Medical Billing Forum

General Category => General Questions => Topic started by: rmk123 on January 16, 2013, 04:45:39 PM

Title: Performance Standards/Workload
Post by: rmk123 on January 16, 2013, 04:45:39 PM
Revising workload performance standards for billers who handle the process from insurance verification through resolution. Tasks are not divided by person but one person performs all tasks. I have located industry standards by task which is helpful. I am challenged, though, on how to create a hybrid of this for our model. 

I have the industry standards for measuring success on the AR management/collection side. This will be coupled with the workload goals.

What are your suggestions for an effective system?

Title: Re: Performance Standards/Workload
Post by: RichardP on January 16, 2013, 11:17:43 PM
Are you in any position to be able to do time and motion studies?  That would be the only reliable way to collect your data (as opposed to somebody else's data).  What specialties do you handle: chiropractor; social worker; psychiatrist; heart surgeon?  How much of your practice (practices?) is Medicare? Medicaid? Worker's Comp.? HMO?  Does your doctor have a Physician Office Lab that you have to bill for?  Hopefully you get the point.  The billing work involved is going to vary based upon how busy your doctor(s) is/are, what their specialty is, what insurance carriers are involved, etc.  There is no list of performance standards out there that accurately reflects your unique set of circumstances.

Having said that, a rule of thumb is that one person who knows what they are doing should be able to handle two doctors from start to finish.  That runs more true than not for my business, and the majority of my clients have Physician Office Labs that we bill for.  We employ roughly one person for every two clients we have.  Some times are busier than others, so there is variation in the workload at times.  But we use slack times to catch up on things we maybe put off during busier times.
Title: Re: Performance Standards/Workload
Post by: PMRNC on January 17, 2013, 09:36:35 AM
Are you in any position to be able to do time and motion studies?

Yes, I call these work flow studies. More and more companies are very successful using this method. It's one of the things I do in my consulting for larger offices. I go in and cross train all of the admin department, this way each person knows what the other person is doing, it kills a few birds with one stone in the long run if someone is out for extended period of time, work doesn't stop. It also of course increases efficiency as well. The staff really likes it too, as it gives each of them a break from their normal routine. :)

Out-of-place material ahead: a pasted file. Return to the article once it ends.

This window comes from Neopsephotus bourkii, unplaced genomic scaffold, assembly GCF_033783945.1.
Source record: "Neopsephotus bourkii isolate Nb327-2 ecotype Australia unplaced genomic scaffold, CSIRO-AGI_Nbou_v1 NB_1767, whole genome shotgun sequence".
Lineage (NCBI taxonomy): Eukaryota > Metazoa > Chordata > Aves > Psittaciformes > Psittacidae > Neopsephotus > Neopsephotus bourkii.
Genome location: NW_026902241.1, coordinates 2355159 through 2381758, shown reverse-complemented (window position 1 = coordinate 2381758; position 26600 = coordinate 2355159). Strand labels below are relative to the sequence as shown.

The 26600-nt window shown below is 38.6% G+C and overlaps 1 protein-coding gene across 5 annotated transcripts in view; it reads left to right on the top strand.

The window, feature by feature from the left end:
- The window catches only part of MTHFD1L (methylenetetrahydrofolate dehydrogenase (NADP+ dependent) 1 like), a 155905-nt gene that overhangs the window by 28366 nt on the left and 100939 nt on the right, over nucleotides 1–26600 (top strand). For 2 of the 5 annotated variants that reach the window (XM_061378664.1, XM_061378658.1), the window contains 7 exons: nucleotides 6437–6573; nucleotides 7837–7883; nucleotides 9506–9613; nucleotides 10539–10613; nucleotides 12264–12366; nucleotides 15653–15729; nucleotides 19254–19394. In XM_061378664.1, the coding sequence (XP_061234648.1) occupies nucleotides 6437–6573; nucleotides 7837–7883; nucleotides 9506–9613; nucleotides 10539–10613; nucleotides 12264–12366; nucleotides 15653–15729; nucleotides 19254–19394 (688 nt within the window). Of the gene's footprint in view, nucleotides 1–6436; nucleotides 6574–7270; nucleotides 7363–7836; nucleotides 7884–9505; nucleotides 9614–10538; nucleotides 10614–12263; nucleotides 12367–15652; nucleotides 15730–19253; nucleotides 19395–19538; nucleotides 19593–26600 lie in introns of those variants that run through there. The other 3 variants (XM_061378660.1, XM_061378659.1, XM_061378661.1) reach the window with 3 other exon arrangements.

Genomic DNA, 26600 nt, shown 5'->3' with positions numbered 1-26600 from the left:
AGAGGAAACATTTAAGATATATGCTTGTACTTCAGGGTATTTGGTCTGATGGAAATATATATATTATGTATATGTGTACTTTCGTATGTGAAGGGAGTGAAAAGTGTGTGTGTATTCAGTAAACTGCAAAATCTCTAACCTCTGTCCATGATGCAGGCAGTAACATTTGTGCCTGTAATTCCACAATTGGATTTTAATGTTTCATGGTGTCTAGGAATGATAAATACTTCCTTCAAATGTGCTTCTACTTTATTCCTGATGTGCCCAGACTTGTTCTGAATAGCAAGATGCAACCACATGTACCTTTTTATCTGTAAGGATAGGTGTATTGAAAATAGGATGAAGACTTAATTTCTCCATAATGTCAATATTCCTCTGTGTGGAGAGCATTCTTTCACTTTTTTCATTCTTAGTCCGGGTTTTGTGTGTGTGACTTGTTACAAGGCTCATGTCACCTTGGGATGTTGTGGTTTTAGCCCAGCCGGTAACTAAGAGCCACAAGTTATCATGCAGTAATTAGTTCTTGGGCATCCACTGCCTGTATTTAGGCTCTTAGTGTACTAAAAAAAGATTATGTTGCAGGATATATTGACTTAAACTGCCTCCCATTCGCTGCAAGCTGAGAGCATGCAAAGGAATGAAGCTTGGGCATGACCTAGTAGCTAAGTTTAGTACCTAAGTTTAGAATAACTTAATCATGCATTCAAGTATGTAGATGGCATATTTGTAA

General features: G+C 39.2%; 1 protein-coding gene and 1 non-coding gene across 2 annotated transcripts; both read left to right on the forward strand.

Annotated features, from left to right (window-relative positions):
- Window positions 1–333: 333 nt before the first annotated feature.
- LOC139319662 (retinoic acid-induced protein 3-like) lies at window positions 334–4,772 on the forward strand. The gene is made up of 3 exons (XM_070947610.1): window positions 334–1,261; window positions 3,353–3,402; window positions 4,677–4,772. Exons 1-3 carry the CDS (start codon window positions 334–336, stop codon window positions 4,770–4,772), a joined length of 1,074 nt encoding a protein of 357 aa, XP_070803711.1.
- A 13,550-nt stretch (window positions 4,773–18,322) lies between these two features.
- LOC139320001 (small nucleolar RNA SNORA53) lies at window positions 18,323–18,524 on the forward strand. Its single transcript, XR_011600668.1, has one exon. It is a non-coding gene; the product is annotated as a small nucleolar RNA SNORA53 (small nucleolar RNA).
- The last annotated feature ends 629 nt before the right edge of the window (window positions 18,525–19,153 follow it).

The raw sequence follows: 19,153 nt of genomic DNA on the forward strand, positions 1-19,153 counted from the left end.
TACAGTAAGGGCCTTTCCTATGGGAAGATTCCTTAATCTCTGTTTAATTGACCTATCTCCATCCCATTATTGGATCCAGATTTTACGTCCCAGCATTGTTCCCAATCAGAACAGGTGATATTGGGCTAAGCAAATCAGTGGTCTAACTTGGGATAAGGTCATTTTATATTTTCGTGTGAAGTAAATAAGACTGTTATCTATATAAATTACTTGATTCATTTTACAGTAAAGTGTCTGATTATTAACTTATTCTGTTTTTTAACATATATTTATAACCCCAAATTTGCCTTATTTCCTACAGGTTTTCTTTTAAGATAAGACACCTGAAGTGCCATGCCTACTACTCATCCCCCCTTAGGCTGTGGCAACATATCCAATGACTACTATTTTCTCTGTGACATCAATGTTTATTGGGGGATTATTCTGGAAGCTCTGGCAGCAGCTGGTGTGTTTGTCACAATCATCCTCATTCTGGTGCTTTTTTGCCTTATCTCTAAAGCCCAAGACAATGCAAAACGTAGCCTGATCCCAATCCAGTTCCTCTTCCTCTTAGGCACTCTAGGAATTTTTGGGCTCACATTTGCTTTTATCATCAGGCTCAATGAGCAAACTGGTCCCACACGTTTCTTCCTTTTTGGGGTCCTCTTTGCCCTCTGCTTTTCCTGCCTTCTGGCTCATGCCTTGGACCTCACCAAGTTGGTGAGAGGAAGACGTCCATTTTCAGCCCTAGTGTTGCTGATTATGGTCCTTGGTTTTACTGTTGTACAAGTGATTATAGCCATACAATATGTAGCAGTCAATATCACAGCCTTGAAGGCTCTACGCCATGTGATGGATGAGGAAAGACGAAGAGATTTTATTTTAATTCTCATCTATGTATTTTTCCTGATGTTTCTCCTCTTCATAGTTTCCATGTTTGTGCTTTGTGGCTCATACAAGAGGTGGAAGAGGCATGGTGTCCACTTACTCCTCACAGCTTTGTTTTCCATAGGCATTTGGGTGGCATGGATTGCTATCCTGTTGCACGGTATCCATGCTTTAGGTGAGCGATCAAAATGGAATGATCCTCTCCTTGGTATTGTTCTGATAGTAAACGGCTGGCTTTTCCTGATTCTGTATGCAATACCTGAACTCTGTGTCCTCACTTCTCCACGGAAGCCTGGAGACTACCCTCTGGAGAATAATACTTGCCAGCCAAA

Title: Re: Performance Standards/Workload
Post by: RichardP on January 17, 2013, 03:46:11 PM
Just to be clear - a work-flow study is different from a time and motion study.

A work-flow study follows the work on its entire path from the time it comes into the office until the time it leaves - looking for any bottle-necks or any ways the path might be made more efficient.

A time and motion study looks at repetitive tasks and times them.  It then looks at the motions required to carry out the task and analyzes whether anything could be changed to cut down on the motions required to carry out the task.  An example of this might be having your clerk type in three weeks worth of diagnosis and proceedure codes for a specific doctor, and time how long that takes.  Then divide the time it takes by the number of fee slips to get a time-per-fee-slip figure.  Another example would be timing how long it takes someone to highlight, cut, and then paste something using the mouse (looking at range of motions).  Then time them doing the same thing using key-strokes on the keyboard (usually faster than reaching for the mouse).  When you arrive at a time-per-unit figure, you can multiply that figure by the number of instances of that task to get a ballpark idea of how long it should take to get the job done.  Folks who consistantly exceed the norm can get paid more.  Folks who consistantly fall below the norm can be replaced by those who can at least match the norm.